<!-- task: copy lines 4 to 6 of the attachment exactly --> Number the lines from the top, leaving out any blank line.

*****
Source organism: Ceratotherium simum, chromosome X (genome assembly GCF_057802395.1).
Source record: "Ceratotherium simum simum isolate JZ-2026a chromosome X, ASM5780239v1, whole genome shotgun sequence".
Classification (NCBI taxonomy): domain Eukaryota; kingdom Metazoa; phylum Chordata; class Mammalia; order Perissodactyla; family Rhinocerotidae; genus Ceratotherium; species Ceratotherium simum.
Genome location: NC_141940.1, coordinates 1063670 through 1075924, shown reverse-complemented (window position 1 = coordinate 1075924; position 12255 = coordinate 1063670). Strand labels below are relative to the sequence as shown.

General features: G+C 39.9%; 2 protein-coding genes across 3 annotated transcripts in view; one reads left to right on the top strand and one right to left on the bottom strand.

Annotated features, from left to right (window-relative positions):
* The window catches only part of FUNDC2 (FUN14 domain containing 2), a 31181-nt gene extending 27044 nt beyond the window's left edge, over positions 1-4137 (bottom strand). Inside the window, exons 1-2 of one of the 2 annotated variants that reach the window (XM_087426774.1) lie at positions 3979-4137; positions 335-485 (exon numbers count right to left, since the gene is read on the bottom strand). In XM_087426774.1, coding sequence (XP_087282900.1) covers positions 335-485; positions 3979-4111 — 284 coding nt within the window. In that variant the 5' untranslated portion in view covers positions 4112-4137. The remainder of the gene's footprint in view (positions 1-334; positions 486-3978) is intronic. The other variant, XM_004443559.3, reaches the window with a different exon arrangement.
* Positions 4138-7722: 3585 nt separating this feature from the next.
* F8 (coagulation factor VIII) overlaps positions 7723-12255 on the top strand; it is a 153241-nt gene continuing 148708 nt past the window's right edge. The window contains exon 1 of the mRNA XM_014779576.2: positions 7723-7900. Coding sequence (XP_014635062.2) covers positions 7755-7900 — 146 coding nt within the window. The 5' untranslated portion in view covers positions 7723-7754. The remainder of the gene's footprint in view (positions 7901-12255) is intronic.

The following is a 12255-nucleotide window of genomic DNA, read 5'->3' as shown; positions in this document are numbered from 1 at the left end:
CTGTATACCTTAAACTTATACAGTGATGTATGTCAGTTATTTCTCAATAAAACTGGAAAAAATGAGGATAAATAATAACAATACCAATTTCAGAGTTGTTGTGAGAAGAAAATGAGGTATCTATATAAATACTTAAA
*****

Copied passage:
Genome location: NC_141940.1, coordinates 1063670 through 1075924, shown reverse-complemented (window position 1 = coordinate 1075924; position 12255 = coordinate 1063670). Strand labels below are relative to the sequence as shown.

General features: G+C 39.9%; 2 protein-coding genes across 3 annotated transcripts in view; one reads left to right on the top strand and one right to left on the bottom strand.

Annotated features, from left to right (window-relative positions):